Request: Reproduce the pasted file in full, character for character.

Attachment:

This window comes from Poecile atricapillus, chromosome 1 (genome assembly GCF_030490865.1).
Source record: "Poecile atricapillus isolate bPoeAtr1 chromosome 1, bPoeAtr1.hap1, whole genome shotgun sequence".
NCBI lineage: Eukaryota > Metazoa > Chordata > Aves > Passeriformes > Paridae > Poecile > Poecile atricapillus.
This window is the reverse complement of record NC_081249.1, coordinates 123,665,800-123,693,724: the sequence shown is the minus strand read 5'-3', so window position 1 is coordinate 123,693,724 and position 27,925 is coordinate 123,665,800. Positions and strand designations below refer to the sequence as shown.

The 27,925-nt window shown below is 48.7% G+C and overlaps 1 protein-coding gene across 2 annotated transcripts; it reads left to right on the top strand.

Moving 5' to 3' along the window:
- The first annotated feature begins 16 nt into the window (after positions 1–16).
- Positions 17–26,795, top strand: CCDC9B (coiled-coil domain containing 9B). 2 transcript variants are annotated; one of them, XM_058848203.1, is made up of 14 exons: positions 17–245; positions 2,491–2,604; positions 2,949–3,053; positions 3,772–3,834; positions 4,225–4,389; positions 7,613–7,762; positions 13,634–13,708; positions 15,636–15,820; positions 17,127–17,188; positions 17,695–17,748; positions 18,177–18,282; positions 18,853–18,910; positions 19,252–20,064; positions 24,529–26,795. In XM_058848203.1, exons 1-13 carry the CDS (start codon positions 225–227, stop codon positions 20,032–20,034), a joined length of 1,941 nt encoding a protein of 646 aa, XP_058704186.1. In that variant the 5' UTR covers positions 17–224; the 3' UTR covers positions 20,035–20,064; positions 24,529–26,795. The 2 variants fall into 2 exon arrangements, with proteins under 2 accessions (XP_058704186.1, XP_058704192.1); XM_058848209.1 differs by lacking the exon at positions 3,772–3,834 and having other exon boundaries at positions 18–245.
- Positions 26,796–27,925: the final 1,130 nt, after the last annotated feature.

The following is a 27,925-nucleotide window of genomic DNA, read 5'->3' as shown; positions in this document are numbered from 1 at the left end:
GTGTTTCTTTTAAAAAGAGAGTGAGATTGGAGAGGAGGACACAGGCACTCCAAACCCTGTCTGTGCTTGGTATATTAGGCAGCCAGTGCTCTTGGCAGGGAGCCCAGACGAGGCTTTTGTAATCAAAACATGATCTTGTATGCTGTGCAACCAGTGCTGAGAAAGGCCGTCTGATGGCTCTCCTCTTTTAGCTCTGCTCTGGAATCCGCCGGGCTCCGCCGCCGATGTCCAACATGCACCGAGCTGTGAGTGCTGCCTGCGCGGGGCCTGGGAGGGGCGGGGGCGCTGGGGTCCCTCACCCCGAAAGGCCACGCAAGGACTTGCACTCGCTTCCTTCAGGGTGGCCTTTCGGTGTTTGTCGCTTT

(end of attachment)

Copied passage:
This window comes from Poecile atricapillus, chromosome 1 (genome assembly GCF_030490865.1).
Source record: "Poecile atricapillus isolate bPoeAtr1 chromosome 1, bPoeAtr1.hap1, whole genome shotgun sequence".
NCBI lineage: Eukaryota > Metazoa > Chordata > Aves > Passeriformes > Paridae > Poecile > Poecile atricapillus.
This window is the reverse complement of record NC_081249.1, coordinates 123,665,800-123,693,724: the sequence shown is the minus strand read 5'-3', so window position 1 is coordinate 123,693,724 and position 27,925 is coordinate 123,665,800. Positions and strand designations below refer to the sequence as shown.

The 27,925-nt window shown below is 48.7% G+C and overlaps 1 protein-coding gene across 2 annotated transcripts; it reads left to right on the top strand.

Moving 5' to 3' along the window:
- The first annotated feature begins 16 nt into the window (after positions 1–16).
- Positions 17–26,795, top strand: CCDC9B (coiled-coil domain containing 9B). 2 transcript variants are annotated; one of them, XM_058848203.1, is made up of 14 exons: positions 17–245; positions 2,491–2,604; positions 2,949–3,053; positions 3,772–3,834; positions 4,225–4,389; positions 7,613–7,762; positions 13,634–13,708; positions 15,636–15,820; positions 17,127–17,188; positions 17,695–17,748; positions 18,177–18,282; positions 18,853–18,910; positions 19,252–20,064; positions 24,529–26,795. In XM_058848203.1, exons 1-13 carry the CDS (start codon positions 225–227, stop codon positions 20,032–20,034), a joined length of 1,941 nt encoding a protein of 646 aa, XP_058704186.1. In that variant the 5' UTR covers positions 17–224; the 3' UTR covers positions 20,035–20,064; positions 24,529–26,795. The 2 variants fall into 2 exon arrangements, with proteins under 2 accessions (XP_058704186.1, XP_058704192.1); XM_058848209.1 differs by lacking the exon at positions 3,772–3,834 and having other exon boundaries at positions 18–245.
- Positions 26,796–27,925: the final 1,130 nt, after the last annotated feature.

The following is a 27,925-nucleotide window of genomic DNA, read 5'->3' as shown; positions in this document are numbered from 1 at the left end:
GTGTTTCTTTTAAAAAGAGAGTGAGATTGGAGAGGAGGACACAGGCACTCCAAACCCTGTCTGTGCTTGGTATATTAGGCAGCCAGTGCTCTTGGCAGGGAGCCCAGACGAGGCTTTTGTAATCAAAACATGATCTTGTATGCTGTGCAACCAGTGCTGAGAAAGGCCGTCTGATGGCTCTCCTCTTTTAGCTCTGCTCTGGAATCCGCCGGGCTCCGCCGCCGATGTCCAACATGCACCGAGCTGTGAGTGCTGCCTGCGCGGGGCCTGGGAGGGGCGGGGGCGCTGGGGTCCCTCACCCCGAAAGGCCACGCAAGGACTTGCACTCGCTTCCTTCAGGGTGGCCTTTCGGTGTTTGTCGCTTT